bits, diy

Cheaper than Minis

Combat encounters in D&D 4e are much more tactical than games I’ve played in the past, relying heavily on combatant positions on the map. I’d love to draw from a rich collection of minis to help bring the game to life for my players, but I need to keep to a budget. In keeping with my approach for condition tokens, I decided to print off some 1” labels and stick them to 1” x 1/8” round wooden cutouts. I used the same technique to insert a tiny magnet in the center of each one.

MonsterTokens

Since these are for my personal use, I used images from D&D Insider and other Internet sources (Bing Image search is your friend) for the artwork. On monster tokens, I added a number to help differentiate individuals during play. Once the players invest some time in their character, I’m hoping that they eventually provide their own artwork (found or created) for their character’s token.

I think these tokens look great and I’m sure they’ll help my players picture the battle as it unfolds before them. As for ongoing effort, I’ll just need to use my label template to print off new tokens for new monster types when preparing each game. Over time, I suspect that many of the tokens will see a lot of reuse as well. I’m also thinking I can adapt my system for the tokens in the Monster Vault when I get my hands on that.

First game on Wednesday night! I can’t wait.

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bits, diy

DIY Condition Tokens

One of the things that really struck me about my first 4e game was the amount of info the players and DM needed to track during combat. While every player is capable of recording their current conditions on their own character sheet, the colored condition markers we used made it easier for the whole party to see how the battle was going. I was quickly sold on the idea of marking conditions on the battlefield.

Unfortunately, other than the fact that RED=BLOODIED, it wasn’t particularly intuitive to remember which colored token indicated which condition. Also, once you had two or three conditions stacked under a player or monster they had a tendency to topple over. And so I set out to tweak the idea a bit – clearly marked condition tokens that stacked neatly.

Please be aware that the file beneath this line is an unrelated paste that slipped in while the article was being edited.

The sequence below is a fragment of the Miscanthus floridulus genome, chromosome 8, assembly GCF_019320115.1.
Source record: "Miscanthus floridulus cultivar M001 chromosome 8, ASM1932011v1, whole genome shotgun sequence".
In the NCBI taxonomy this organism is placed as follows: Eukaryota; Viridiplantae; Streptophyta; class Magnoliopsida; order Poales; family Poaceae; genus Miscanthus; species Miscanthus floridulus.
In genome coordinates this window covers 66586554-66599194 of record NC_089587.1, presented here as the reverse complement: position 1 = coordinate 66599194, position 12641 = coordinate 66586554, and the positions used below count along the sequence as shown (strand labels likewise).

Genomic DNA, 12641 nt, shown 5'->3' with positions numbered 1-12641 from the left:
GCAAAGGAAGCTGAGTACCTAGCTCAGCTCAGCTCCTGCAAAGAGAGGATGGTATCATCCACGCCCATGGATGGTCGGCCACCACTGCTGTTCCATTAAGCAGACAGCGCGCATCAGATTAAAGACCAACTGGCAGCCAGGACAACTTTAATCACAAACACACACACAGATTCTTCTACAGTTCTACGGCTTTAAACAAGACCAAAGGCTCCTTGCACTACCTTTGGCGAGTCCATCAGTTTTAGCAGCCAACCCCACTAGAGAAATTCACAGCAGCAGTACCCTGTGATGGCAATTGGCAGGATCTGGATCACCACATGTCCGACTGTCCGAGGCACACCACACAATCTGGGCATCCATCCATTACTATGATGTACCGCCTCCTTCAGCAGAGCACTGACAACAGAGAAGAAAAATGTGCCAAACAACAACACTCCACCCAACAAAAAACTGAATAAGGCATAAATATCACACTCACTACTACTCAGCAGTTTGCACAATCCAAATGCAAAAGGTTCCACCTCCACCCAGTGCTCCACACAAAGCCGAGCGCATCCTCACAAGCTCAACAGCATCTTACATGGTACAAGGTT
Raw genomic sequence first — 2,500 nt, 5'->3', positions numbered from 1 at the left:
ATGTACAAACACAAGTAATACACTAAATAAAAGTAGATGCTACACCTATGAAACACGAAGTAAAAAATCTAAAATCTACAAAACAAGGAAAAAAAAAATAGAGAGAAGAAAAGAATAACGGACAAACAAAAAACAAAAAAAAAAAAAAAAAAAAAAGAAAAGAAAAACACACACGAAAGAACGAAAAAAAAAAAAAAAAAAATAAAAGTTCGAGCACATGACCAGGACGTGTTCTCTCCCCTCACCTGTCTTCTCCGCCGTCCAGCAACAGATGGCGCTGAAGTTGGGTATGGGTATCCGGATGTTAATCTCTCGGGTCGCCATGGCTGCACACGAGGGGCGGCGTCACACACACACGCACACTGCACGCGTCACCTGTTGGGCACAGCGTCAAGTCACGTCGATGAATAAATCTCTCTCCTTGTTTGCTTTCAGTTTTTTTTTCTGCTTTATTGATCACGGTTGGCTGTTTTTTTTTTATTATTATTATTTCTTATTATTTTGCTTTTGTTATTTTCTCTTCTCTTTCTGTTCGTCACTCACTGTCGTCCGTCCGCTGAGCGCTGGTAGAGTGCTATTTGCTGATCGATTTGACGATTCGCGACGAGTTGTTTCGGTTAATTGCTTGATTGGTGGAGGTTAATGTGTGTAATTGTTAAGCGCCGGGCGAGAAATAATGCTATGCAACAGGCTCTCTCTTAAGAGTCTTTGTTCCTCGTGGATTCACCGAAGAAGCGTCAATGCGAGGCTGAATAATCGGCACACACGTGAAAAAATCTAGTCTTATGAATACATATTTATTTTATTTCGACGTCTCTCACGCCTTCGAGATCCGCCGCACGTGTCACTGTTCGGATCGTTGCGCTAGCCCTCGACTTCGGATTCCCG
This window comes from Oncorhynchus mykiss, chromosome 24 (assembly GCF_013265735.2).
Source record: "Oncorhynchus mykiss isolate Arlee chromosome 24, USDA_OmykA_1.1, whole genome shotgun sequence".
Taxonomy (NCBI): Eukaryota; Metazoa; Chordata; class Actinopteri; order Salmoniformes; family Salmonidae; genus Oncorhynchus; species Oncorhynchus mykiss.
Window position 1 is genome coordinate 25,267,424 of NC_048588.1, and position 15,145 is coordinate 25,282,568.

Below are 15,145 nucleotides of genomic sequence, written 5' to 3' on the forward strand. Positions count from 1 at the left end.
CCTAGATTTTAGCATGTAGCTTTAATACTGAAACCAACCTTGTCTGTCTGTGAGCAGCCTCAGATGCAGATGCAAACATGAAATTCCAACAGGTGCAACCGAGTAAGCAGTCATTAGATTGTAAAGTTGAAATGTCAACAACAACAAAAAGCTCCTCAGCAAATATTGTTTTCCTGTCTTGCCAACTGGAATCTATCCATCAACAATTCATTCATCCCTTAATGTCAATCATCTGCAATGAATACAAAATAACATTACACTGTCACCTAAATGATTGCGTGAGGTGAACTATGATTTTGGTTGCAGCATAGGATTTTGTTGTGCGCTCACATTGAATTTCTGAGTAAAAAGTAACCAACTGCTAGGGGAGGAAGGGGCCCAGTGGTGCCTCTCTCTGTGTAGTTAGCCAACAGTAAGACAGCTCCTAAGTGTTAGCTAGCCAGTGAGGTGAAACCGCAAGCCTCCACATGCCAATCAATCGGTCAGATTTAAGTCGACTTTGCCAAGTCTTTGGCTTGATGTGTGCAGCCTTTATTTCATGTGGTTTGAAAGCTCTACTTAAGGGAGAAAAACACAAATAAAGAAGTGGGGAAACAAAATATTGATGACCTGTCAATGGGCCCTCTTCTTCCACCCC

The general idea was to fashion 1” round tokens each 1/4” thick around the perimeter of which I could apply a label indicating the condition (e.g. “BLOODIED” or “PRONE”). I was hoping to make use of off-the-shelf craft supplies so as to minimize any actual fabrication time.

First Prototypes

I found two types of 1” round wooden cutouts: a 1/8” solid disc and an 1/8” washer-style disc with a 3/8” hole in the middle. When combined I had a Tokens11/4” thick disc with a centered, shallow hole into which I could embed a small rare earth magnet. Around the perimeter I would affix a narrow inkjet label.

It was a solid attempt, but the washer-style cutouts were beveled and I ended up with a bumpy edge which did not make for a great surface for the labels. Trying to even out that bumpy edge turned out to be a bit of work, so I reworked my approach.

Keeping it Simple

For attempt #2 I chose a solid 1/4” disc. The edge was what I needed, but I needed to drill out a small whole for a tiny cylindrical magnet. Dremel at the ready, I dTokens2rilled a small hole in each disc and inserted a small cylinder-shaped magnet. I also made some 1/8” thick tokens for characters and monsters which will have pictures on top, but no labels on the edge. This worked fairly well, but the tricky part is making sure that the whole in each disc is perfectly centered so that they stack nearly. Truth be told, I never got the holes perfectly centered, so they don’t stack as well as I had hoped.